Interview: Bill Nighy Explains The Power of Procrastination

By  · Published on November 2nd, 2013

Bill Nighy is a chameleon. He’s an actor who can go large and then, as we see in his new film, About Time, craft an effortlessly grounded performance when needed. When Nighy discusses the idea of a performance without thinking about “acting,” it makes for an interesting contrast to his work as Davy Jones. The Pirates of the Caribbean villain is a job that consistently reminds you you’re acting with the tech involved. Wearing those dots on your face and that mo-cap suit probably can’t make your job any easier, and yet Nighy still managed to bring gravitas to Jones and that series as a whole.

There is no transformation in About Time, which, to some actors, is an even loftier challenge. But it’s a task Nighy seems up for any day of the week, especially if it’s Richard Curtis behind the camera. Speaking with Nighy, his fondness for Curtis rang loud and clear.

Not only that, Nighy stressed an important little detail for all the young actors out there. Read on to find out about Nighy’s discovery:

I read that Mr. Curtis sent you the script for About Time immediately after he finished it. Does he always do that?

I know it wasn’t the case on Love Actually, which was the first time I worked with him. I think it was the case for The Boat that Rocked. Actually, I think it is more or less a practice, because in those cases he thought there was a part that might suit me. I was very pleased.

Did he have you specifically in mind while writing About Time?

I don’t know if he had me specifically in mind. He sent me the script with an offer for the role, so I suspect he had me in my mind. You’d have to ask him, but he certainly sent it to me with the idea of me playing it. Also, he was grateful for feedback, but in this case I didn’t want to change a thing.

By now you two must be completely in sync.

Yeah, we don’t have to have…we generally have one lengthy conversation before shooting begins, but after that it doesn’t seem necessary. You know, he’ll come in and tweak a couple of things. He can actually help, because he’s a very cool director. Before we get on set I’ve asked all the questions I need to ask, so we’re pretty clear on it. And the writing is of a high quality, so it usually explains itself. Good writing helps you act.

What kind of questions did you ask?

The big question I always want to ask is about the tone, the style, the level of comedy, and the balance between comedy and authenticity. It’s not that I need this, but if I’ve seen a performance that I admire, I use it for inspiration. For instance, I made a film that Richard wrote and David Yates directed, The Girl in the Cafe. I had just watched Punch Drunk Love, and it was the first time I ever saw Adam Sandler. Adam Sandler’s performance in that was…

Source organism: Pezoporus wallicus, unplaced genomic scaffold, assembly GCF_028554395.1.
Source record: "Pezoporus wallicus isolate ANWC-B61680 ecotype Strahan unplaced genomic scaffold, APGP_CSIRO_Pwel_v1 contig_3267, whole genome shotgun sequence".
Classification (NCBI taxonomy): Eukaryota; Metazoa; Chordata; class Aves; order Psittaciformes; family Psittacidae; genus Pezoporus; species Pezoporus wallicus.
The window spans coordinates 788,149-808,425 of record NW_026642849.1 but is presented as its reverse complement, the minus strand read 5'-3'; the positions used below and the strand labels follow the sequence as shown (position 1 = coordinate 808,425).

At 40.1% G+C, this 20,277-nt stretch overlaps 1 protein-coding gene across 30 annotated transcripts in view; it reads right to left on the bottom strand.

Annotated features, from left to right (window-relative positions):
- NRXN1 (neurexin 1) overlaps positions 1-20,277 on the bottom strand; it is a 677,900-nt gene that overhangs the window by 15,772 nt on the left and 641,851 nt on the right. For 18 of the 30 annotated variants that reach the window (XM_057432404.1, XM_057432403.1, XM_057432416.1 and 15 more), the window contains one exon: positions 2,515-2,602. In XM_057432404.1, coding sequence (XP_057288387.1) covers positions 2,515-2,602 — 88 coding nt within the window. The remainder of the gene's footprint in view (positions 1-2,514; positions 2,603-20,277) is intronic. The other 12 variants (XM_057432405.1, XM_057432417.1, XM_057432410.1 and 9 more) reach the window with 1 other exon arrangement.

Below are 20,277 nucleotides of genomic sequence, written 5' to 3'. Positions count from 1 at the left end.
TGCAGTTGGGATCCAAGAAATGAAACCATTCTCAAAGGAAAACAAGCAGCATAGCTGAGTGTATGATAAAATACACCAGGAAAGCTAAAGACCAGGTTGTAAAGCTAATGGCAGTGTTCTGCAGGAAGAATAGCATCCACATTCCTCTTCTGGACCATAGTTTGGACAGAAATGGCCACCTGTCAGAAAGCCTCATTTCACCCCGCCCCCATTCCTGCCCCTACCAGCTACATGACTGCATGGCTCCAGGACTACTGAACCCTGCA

Fantastic. It’s one of my favorite performances of all time. I wrote the words “Adam Sandler” at the beginning of the script for The Girl in the Cafe. For this one, this was something I saw years and years ago, but it made a big impression on me: Jason Robards in Julia. He played a relatively small role in this movie with Jane Fonda and Vanessa Redgrave, but he played this small role in a very simple but powerful way, which was the model. I didn’t want to use any fireworks, no bells, no whistles, or any of that. I wanted to be as normal and natural as possible, and that was a large part of the conversation I had with Richard. I didn’t want too much of what you might call “acting” involved.

Is it difficult to give a performance like that, without thinking about all the nuts and bolts?

Well, in the theater, because you get to repeat it over and over again, that’s one way of getting to that level of performance, where you’re not thinking about the nuts and bolts. The way I do it is to prepare as hard as I can. I learn the lines until I can recite them in my sleep. Then I say them over, and over, and over, and over until I can find a way of saying them like I’ve never said them before. It’s just like anything else, I guess. You’ll have everything at your finger tips and you hope you can jettisoned any technical considerations and find a flow. Then, of course, you wake up some mornings, it doesn’t work, and you have to struggle. One way or the other, you have to do it.

On those days where you struggle and you only have maybe two or three takes —

Oh yeah…Somedays you crave more than that. It’s very reckless, but there’s not a big budget and you don’t have the time. You just hope to God you can get it in a couple of takes. I’m not always the best judge of that. Sometimes I’ll go home feeling very bad because I’ll feel I haven’t pulled things off, but later the filmmakers don’t seem worried. You probably know the story, anyway. I don’t mind that conflict, because it keeps me trying.

Like the scene on the beach [in About Time].

Right. That’s a very key sequence in the movie, but I think we had less than an hour to shoot it. You think, “Oh my God…” We got very lucky. Charlie, who is Richard’s son, played Donald as a young boy. I’ve known him since he was a tiny boy, so that made things easier.

With Richard Curtis, Edgar Wright, and Gore Verbinski you’ve found great collaborators. Do you seek those bonds or do they naturally happen?